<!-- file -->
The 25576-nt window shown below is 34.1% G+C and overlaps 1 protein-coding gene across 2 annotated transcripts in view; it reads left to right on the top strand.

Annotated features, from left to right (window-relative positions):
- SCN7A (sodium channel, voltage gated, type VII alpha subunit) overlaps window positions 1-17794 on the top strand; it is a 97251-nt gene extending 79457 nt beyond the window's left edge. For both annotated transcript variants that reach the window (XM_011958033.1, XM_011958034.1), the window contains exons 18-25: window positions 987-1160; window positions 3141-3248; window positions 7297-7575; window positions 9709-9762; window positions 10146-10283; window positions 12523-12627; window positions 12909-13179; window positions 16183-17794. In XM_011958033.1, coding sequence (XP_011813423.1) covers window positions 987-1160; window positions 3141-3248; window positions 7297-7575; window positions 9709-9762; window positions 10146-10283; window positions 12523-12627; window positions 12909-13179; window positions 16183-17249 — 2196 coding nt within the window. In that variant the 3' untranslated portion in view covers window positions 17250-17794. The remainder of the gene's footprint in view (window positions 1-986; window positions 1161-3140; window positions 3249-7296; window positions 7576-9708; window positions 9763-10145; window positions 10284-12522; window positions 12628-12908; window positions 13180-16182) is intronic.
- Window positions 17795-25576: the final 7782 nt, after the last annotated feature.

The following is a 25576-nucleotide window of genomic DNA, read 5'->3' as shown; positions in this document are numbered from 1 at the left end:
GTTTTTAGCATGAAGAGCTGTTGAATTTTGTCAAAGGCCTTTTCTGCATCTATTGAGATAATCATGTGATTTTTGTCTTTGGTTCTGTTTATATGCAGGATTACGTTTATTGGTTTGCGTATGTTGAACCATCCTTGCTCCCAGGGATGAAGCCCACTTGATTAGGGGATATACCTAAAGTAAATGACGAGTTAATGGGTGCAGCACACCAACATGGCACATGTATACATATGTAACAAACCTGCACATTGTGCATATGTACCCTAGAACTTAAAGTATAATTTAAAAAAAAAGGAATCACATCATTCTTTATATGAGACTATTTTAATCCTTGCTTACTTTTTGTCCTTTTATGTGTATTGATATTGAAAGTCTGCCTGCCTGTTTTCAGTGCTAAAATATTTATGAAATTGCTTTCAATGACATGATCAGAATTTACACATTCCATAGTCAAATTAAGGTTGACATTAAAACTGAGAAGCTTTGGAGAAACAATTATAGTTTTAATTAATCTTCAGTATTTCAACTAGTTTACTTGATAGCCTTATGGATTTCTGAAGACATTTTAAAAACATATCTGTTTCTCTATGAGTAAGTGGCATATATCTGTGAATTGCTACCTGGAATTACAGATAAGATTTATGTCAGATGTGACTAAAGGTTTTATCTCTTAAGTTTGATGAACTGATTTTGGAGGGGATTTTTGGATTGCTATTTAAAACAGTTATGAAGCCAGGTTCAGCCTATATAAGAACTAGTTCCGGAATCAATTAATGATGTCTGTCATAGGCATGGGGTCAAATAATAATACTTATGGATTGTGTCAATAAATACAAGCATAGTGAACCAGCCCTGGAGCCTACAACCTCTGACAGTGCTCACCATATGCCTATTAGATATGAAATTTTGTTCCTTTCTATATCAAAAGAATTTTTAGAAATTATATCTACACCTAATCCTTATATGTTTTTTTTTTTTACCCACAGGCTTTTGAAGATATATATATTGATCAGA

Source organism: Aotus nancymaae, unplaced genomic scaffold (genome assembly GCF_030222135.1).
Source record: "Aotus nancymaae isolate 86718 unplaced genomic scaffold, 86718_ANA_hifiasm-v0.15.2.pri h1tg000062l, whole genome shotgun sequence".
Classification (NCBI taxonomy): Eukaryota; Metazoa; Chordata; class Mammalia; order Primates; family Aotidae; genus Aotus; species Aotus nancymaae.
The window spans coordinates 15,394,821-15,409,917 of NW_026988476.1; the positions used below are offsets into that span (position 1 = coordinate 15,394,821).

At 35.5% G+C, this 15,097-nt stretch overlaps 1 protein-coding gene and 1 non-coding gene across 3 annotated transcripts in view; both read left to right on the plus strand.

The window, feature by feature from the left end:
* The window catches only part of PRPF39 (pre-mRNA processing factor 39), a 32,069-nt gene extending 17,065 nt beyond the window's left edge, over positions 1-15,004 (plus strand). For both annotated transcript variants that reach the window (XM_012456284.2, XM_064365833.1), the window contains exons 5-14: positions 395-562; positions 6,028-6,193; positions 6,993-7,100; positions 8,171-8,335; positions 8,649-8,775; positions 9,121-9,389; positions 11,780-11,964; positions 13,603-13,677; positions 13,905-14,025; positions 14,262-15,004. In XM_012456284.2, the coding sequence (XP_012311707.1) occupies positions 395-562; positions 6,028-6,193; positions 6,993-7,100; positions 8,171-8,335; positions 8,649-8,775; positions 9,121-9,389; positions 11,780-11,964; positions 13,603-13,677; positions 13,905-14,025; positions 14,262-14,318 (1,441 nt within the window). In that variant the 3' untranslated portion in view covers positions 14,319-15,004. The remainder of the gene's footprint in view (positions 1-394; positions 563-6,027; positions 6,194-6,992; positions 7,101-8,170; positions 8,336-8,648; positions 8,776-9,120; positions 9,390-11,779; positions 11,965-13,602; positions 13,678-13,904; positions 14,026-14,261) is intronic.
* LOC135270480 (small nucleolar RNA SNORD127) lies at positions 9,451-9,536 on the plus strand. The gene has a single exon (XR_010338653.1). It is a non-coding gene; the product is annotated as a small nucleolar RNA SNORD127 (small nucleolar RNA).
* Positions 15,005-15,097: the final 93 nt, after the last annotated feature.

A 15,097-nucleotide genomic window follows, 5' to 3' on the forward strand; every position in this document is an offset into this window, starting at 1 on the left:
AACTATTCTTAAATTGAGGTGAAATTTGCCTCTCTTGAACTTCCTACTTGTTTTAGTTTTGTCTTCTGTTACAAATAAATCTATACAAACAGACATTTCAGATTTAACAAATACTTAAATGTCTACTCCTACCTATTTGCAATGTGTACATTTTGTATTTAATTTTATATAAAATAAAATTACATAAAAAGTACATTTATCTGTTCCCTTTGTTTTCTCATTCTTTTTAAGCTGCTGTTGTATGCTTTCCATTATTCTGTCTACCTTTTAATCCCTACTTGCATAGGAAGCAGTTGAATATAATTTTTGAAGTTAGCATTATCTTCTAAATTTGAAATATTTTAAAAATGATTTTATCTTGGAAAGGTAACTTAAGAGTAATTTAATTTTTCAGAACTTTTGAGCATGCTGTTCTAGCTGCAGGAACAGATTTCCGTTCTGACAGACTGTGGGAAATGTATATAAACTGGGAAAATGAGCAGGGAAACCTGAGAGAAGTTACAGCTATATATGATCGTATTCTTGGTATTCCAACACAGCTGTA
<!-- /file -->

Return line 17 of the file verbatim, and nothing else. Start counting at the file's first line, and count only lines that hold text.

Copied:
AACTATTCTTAAATTGAGGTGAAATTTGCCTCTCTTGAACTTCCTACTTGTTTTAGTTTTGTCTTCTGTTACAAATAAATCTATACAAACAGACATTTCAGATTTAACAAATACTTAAATGTCTACTCCTACCTATTTGCAATGTGTACATTTTGTATTTAATTTTATATAAAATAAAATTACATAAAAAGTACATTTATCTGTTCCCTTTGTTTTCTCATTCTTTTTAAGCTGCTGTTGTATGCTTTCCATTATTCTGTCTACCTTTTAATCCCTACTTGCATAGGAAGCAGTTGAATATAATTTTTGAAGTTAGCATTATCTTCTAAATTTGAAATATTTTAAAAATGATTTTATCTTGGAAAGGTAACTTAAGAGTAATTTAATTTTTCAGAACTTTTGAGCATGCTGTTCTAGCTGCAGGAACAGATTTCCGTTCTGACAGACTGTGGGAAATGTATATAAACTGGGAAAATGAGCAGGGAAACCTGAGAGAAGTTACAGCTATATATGATCGTATTCTTGGTATTCCAACACAGCTGTA